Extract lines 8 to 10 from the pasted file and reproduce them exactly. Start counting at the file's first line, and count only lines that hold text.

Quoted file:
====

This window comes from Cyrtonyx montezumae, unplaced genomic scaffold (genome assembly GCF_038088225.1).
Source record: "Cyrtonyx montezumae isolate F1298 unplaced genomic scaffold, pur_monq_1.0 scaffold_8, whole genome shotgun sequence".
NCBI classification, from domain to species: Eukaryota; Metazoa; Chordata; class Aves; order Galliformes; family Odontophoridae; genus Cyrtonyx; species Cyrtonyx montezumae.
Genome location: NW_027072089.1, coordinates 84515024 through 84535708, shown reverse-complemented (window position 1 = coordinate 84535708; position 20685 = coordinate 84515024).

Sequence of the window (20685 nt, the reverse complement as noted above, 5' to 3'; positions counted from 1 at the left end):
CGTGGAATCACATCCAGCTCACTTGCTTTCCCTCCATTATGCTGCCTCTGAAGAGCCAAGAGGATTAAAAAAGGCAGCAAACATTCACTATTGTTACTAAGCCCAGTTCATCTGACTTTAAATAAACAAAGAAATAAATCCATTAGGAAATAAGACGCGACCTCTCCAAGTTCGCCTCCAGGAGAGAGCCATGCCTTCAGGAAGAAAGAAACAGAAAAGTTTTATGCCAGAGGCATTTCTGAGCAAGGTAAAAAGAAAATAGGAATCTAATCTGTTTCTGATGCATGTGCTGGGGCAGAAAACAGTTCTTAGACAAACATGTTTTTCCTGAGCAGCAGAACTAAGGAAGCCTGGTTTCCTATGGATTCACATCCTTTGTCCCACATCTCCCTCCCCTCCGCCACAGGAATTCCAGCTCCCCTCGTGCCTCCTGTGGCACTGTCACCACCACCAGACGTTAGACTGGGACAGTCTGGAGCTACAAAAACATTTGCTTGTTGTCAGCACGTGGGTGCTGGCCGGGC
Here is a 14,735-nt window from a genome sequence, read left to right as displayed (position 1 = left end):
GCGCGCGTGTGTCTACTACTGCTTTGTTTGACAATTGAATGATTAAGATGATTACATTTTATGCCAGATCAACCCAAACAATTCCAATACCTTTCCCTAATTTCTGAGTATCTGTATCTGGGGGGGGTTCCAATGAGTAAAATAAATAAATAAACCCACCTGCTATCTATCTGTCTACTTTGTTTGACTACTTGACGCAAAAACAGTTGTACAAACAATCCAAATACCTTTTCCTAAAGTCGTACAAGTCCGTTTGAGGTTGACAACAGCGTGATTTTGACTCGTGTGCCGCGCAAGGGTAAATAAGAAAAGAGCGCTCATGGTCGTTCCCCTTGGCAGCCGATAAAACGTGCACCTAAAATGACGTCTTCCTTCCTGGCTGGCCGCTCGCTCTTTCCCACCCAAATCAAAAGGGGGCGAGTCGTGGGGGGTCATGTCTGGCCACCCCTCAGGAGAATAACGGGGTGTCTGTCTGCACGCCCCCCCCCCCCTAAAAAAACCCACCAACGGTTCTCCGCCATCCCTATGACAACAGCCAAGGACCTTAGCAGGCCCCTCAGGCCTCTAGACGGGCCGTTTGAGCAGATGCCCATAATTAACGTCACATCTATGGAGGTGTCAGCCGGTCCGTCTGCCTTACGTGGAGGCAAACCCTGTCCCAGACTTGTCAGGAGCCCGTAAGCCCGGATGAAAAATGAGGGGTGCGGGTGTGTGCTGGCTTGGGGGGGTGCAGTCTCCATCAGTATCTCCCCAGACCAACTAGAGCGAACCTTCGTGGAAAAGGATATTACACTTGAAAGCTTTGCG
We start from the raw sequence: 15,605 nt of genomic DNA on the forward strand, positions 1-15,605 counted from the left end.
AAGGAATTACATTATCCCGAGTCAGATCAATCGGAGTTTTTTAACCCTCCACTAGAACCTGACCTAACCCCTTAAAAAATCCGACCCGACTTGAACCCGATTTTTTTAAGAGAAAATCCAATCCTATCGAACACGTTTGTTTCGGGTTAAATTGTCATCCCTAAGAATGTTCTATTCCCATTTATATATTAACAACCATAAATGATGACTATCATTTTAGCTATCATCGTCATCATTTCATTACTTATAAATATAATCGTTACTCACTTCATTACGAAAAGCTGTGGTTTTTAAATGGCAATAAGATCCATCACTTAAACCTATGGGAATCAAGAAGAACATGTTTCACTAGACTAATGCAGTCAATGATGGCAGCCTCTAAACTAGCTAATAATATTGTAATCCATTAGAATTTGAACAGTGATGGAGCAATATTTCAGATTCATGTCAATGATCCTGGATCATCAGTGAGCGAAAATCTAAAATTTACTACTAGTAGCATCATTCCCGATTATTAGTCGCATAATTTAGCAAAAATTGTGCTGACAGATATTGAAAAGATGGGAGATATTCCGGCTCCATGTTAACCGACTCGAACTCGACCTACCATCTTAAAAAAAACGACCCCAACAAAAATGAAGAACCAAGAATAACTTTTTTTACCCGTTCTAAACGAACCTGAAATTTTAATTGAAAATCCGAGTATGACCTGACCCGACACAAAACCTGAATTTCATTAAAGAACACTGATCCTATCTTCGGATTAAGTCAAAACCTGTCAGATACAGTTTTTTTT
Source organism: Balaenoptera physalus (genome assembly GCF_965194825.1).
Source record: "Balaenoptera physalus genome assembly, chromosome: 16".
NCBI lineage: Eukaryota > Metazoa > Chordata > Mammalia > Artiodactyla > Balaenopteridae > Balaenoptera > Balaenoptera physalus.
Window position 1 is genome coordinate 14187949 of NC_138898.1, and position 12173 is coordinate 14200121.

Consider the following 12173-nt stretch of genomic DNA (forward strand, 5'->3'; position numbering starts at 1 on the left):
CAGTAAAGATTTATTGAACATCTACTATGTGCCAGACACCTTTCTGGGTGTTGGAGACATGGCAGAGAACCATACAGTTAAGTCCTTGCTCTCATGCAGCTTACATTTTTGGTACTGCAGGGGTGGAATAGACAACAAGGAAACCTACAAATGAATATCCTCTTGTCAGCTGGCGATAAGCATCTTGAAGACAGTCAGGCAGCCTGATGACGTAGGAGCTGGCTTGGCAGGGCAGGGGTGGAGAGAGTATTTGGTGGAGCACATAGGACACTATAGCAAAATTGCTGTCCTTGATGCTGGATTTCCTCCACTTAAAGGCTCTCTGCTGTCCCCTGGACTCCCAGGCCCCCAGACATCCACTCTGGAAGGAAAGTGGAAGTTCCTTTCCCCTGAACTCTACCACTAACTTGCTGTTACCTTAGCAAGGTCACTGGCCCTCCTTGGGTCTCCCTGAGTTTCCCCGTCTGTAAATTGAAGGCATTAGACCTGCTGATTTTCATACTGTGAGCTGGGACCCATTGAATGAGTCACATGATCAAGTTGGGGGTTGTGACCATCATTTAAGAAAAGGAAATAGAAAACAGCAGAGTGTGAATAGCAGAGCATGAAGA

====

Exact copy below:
GCGCGCGTGTGTCTACTACTGCTTTGTTTGACAATTGAATGATTAAGATGATTACATTTTATGCCAGATCAACCCAAACAATTCCAATACCTTTCCCTAATTTCTGAGTATCTGTATCTGGGGGGGGTTCCAATGAGTAAAATAAATAAATAAACCCACCTGCTATCTATCTGTCTACTTTGTTTGACTACTTGACGCAAAAACAGTTGTACAAACAATCCAAATACCTTTTCCTAAAGTCGTACAAGTCCGTTTGAGGTTGACAACAGCGTGATTTTGACTCGTGTGCCGCGCAAGGGTAAATAAGAAAAGAGCGCTCATGGTCGTTCCCCTTGGCAGCCGATAAAACGTGCACCTAAAATGACGTCTTCCTTCCTGGCTGGCCGCTCGCTCTTTCCCACCCAAATCAAAAGGGGGCGAGTCGTGGGGGGTCATGTCTGGCCACCCCTCAGGAGAATAACGGGGTGTCTGTCTGCACGCCCCCCCCCCCCTAAAAAAACCCACCAACGGTTCTCCGCCATCCCTATGACAACAGCCAAGGACCTTAGCAGGCCCCTCAGGCCTCTAGACGGGCCGTTTGAGCAGATGCCCATAATTAACGTCACATCTATGGAGGTGTCAGCCGGTCCGTCTGCCTTACGTGGAGGCAAACCCTGTCCCAGACTTGTCAGGAGCCCGTAAGCCCGGATGAAAAATGAGGGGTGCGGGTGTGTGCTGGCTTGGGGGGGTGCAGTCTCCATCAGTATCTCCCCAGACCAACTAGAGCGAACCTTCGTGGAAAAGGATATTACACTTGAAAGCTTTGCG
We start from the raw sequence: 15,605 nt of genomic DNA on the forward strand, positions 1-15,605 counted from the left end.
AAGGAATTACATTATCCCGAGTCAGATCAATCGGAGTTTTTTAACCCTCCACTAGAACCTGACCTAACCCCTTAAAAAATCCGACCCGACTTGAACCCGATTTTTTTAAGAGAAAATCCAATCCTATCGAACACGTTTGTTTCGGGTTAAATTGTCATCCCTAAGAATGTTCTATTCCCATTTATATATTAACAACCATAAATGATGACTATCATTTTAGCTATCATCGTCATCATTTCATTACTTATAAATATAATCGTTACTCACTTCATTACGAAAAGCTGTGGTTTTTAAATGGCAATAAGATCCATCACTTAAACCTATGGGAATCAAGAAGAACATGTTTCACTAGACTAATGCAGTCAATGATGGCAGCCTCTAAACTAGCTAATAATATTGTAATCCATTAGAATTTGAACAGTGATGGAGCAATATTTCAGATTCATGTCAATGATCCTGGATCATCAGTGAGCGAAAATCTAAAATTTACTACTAGTAGCATCATTCCCGATTATTAGTCGCATAATTTAGCAAAAATTGTGCTGACAGATATTGAAAAGATGGGAGATATTCCGGCTCCATGTTAACCGACTCGAACTCGACCTACCATCTTAAAAAAAACGACCCCAACAAAAATGAAGAACCAAGAATAACTTTTTTTACCCGTTCTAAACGAACCTGAAATTTTAATTGAAAATCCGAGTATGACCTGACCCGACACAAAACCTGAATTTCATTAAAGAACACTGATCCTATCTTCGGATTAAGTCAAAACCTGTCAGATACAGTTTTTTTT